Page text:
Because they want to accompany her to the market, Sharon happily scoots all the tiny feet into the family truck, ready to spend an expensive afternoon full of ice cream, candy, and groceries at the posh Borrowdale Village Walk shopping mall. There is no way she would do her shopping in CBD given the volumes of traffic and the subsequent congestion. The roads at the Village Walk are in pristine condition and the ambiance at the shopping mall is family-friendly. Two hours of shopping and two hours of lunch with the kids later, Sharon returns home and satisfactorily throws herself in front of the television. It was a productive afternoon.
Though Sharon seems to be the better placed of the three women, she, too, has to deal with the high cost of transportation. For her, it’s fuel and parking. While inflation is fluctuating wildly due to the current economic crisis, and prices are changing rapidly, generally speaking, gasoline can cost about ZWD $1,700 per gallon. As this article was being published, the current exchange rate was ZWD $100 equalled approximately USD $0.27, equivalent to $2 to $8 U.S. dollars per gallon. A kombi isn’t really a viable for option for Sharon; not many kombis operate in neighborhoods like hers.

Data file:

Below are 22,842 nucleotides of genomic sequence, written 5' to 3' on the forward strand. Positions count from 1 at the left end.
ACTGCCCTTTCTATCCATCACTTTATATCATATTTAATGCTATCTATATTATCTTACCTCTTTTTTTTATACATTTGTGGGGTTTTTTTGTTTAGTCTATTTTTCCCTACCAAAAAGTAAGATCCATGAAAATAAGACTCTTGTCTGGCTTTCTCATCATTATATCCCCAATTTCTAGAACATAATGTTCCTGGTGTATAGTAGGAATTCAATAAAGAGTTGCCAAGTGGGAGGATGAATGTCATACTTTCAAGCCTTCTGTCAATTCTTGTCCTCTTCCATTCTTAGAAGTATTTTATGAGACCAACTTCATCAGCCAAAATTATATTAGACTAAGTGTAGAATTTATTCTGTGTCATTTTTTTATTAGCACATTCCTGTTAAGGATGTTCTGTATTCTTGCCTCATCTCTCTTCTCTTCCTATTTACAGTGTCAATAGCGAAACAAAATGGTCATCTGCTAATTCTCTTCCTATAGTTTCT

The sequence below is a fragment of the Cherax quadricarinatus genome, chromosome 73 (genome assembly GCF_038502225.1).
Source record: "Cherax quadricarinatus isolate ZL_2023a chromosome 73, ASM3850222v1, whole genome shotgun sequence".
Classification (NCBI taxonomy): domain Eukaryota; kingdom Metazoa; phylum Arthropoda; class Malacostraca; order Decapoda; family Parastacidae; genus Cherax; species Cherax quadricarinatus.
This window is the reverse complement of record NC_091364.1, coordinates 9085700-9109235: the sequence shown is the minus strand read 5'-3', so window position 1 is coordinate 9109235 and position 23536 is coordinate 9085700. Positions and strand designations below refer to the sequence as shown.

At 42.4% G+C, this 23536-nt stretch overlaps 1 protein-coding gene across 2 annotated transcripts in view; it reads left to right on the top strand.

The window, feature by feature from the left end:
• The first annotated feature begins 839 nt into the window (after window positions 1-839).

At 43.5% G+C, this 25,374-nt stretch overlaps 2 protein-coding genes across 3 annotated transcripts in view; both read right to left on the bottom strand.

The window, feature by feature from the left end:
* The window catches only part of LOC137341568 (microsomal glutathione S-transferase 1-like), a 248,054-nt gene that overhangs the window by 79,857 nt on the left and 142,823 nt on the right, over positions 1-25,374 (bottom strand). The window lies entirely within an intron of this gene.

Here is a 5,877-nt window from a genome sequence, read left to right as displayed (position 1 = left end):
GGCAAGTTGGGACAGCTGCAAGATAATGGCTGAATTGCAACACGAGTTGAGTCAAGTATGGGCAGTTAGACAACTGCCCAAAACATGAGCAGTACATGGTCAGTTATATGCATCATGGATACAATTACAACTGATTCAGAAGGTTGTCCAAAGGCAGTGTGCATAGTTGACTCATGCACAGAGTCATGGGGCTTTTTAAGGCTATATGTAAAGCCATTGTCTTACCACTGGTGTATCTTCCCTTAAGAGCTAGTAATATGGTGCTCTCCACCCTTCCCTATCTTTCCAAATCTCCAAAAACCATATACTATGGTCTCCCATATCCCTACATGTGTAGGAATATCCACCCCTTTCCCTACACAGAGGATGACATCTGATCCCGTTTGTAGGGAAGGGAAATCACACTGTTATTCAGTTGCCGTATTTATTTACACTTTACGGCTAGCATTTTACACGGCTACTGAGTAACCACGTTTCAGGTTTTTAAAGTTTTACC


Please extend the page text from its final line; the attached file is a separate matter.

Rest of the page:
For all women in Zimbabwe, the collapse of an organized transportation system has meant that child-friendly facilities are but a dream. Mothers do travel around cities, but it is no small feat.
Advances in technology and their integration in the transportation sector bring some rays of hope. Zimbabwe has recently seen the launch of Hwindi, a smartphone application that matches passengers and drivers. It has a loose resemblance to Uber or Lyft, although Hwindi is an app for taxi, ridesharing, package deliveries, and tow trucks all in one. All drivers are required to have a background check and clear a police report check before they can be drivers. It’s a welcome improvement to kombis because of the safety focus, but it is more expensive, and can be closer to the price of a taxi ride than a bus ticket. Time will tell whether these new innovations adequately take mother and child safety into consideration.
Another silver lining in this story: The spirit of Ubuntu and community is still deeply entrenched in the Zimbabwean way of life. Every so often, you will see a woman, and even men, offering to help carry the groceries or the babies just to make life as a mother that much easier.
Maureen Sigauke is the executive director of a community-based organization in Zimbabwe, Green Active Citizens, an Atlantic Fellow for Social and Economic Inequality, and a mother to six kids in Harare, Zimbabwe.